The hospital is NOT a spa. Sure, your insurance company pays far more for your stay than a week at a five star hotel would cost you, but this is not a spa. Like most hospitals, it doesn’t resemble those on popular television shows.
In the past almost every hospital had a nursing program associated with it and there was a steady supply of good nurses available to help weight loss surgery patients. Unfortunately, now there is a nationwide nursing shortage and because of this, there are fewer and fewer nurses who are available for patient care. As medicine became more complicated and nurses were required to do far more than pass medicines, take vital signs and make beds, the education of nurses went from hospital-based programs to university-based programs. This was one of the first steps that vastly limited the nurses available for floor duty. What does this mean? Once a nurse teaches a weight loss surgery patient to get out of bed, it is their responsibility to keep getting out of bed and not wait for someone to help them unless they have some very specific needs. There are no nurses waiting around to help you do what you can do for yourself. Family members can, and should, help weight loss surgery patients with some of their needs—but there are defined limits to this.
When you push the button for the nurses, do not expect them to be right there. Twenty minutes is the average amount of time for a nurse to respond to a call, longer in some hospitals depending on how sick the other patients are.
Most gastric bypass weight loss surgery patients will have a pump installed so that they can administer a narcotic for pain relief— called PCA for patient controlled analgesia. This works very well and allows you to administer a specified dose of narcotic on frequent intervals. Do not let family members push this, only you should push this button. If you wake up, push the button and fall back asleep—only to wake up in pain again, you are probably doing fine. In fact, if you are sleeping a lot you should probably get out of bed and do some laps.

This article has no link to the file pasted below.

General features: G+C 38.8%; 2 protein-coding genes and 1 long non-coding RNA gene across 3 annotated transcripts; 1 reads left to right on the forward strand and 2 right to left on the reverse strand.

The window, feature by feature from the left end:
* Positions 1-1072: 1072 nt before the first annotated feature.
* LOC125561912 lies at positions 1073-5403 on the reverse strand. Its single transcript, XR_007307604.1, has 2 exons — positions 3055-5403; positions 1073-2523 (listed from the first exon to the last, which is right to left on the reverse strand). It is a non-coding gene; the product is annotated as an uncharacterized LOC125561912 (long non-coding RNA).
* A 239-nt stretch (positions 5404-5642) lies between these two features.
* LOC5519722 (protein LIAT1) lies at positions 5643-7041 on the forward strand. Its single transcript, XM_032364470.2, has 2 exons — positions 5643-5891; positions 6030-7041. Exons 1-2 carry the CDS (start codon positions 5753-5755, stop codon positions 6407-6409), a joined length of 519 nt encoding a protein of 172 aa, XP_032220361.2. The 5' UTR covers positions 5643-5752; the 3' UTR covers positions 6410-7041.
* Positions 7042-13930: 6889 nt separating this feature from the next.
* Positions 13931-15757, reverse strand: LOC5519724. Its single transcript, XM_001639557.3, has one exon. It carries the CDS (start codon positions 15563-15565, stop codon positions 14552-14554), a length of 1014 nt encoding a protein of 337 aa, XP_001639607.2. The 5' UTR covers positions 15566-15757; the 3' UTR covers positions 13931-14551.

—It is ok to love em and leave em
Family and friends can be of great assistance to you while recovering from weight loss surgery. They can help you move out of the bed and encourage you to walk around more.
However, at nighttime I insist that family members return to their homes or hotels to sleep. Your room is the last place I want family members to be sleeping. The reason is simple: a family member will get very little sleep in a hospital. You have 24-hour nursing care, something they will not have at home. It is important for family members to get some rest so they can help take care of you when you get home—where there are no nurses to help. A number of years ago I did a fair bit of trauma operations. One night a young lady was admitted after being in a car accident. She required an operation to repair a liver injury. The procedure wasn’t too complicated but the husband spent every waking hour at his wife’s bed. Five days later I was on trauma call again and the husband became my patient—he fell asleep in his car and ran off the road. He was lucky. He just spent a very sore night in the hospital, but it could have been avoided.
You need sleep after weight loss surgery and when family members are there you get far less rest.Limit visits to twenty minutes at a time, and if you plan on being there longer, go to the lounge and let your beloved sleep a bit. Finally, some weight loss surgery patients are in more pain when a family member is present than when they are gone. We don’t know why this is, but for some people it is absolutely true.
Family and friends are a great support. They can assist weight loss surgery patients with getting out of bed, they can encourage them to walk, and they can even spot trouble before a nurse can. But remember, you will be needed even more at home—so, love ’em and leave ’em. Get your rest—your time is coming.